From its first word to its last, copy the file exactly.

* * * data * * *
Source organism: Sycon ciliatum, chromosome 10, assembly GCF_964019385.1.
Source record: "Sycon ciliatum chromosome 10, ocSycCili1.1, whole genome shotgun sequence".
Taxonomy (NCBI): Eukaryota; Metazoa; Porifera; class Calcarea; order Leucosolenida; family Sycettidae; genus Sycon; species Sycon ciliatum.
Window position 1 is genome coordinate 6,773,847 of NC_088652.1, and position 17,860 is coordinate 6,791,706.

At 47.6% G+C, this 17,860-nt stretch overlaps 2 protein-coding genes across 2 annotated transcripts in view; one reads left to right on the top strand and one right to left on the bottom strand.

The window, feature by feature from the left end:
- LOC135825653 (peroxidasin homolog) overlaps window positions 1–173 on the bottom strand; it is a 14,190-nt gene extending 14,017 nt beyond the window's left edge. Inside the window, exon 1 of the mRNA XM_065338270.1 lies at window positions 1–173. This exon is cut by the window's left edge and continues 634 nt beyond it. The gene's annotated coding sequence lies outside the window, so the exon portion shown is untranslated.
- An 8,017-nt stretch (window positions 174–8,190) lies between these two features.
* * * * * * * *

Source organism: Sycon ciliatum, chromosome 10, assembly GCF_964019385.1.
Source record: "Sycon ciliatum chromosome 10, ocSycCili1.1, whole genome shotgun sequence".
Taxonomy (NCBI): Eukaryota; Metazoa; Porifera; class Calcarea; order Leucosolenida; family Sycettidae; genus Sycon; species Sycon ciliatum.
Window position 1 is genome coordinate 6,773,847 of NC_088652.1, and position 17,860 is coordinate 6,791,706.

At 47.6% G+C, this 17,860-nt stretch overlaps 2 protein-coding genes across 2 annotated transcripts in view; one reads left to right on the top strand and one right to left on the bottom strand.

The window, feature by feature from the left end:
- LOC135825653 (peroxidasin homolog) overlaps window positions 1–173 on the bottom strand; it is a 14,190-nt gene extending 14,017 nt beyond the window's left edge. Inside the window, exon 1 of the mRNA XM_065338270.1 lies at window positions 1–173. This exon is cut by the window's left edge and continues 634 nt beyond it. The gene's annotated coding sequence lies outside the window, so the exon portion shown is untranslated.
- An 8,017-nt stretch (window positions 174–8,190) lies between these two features.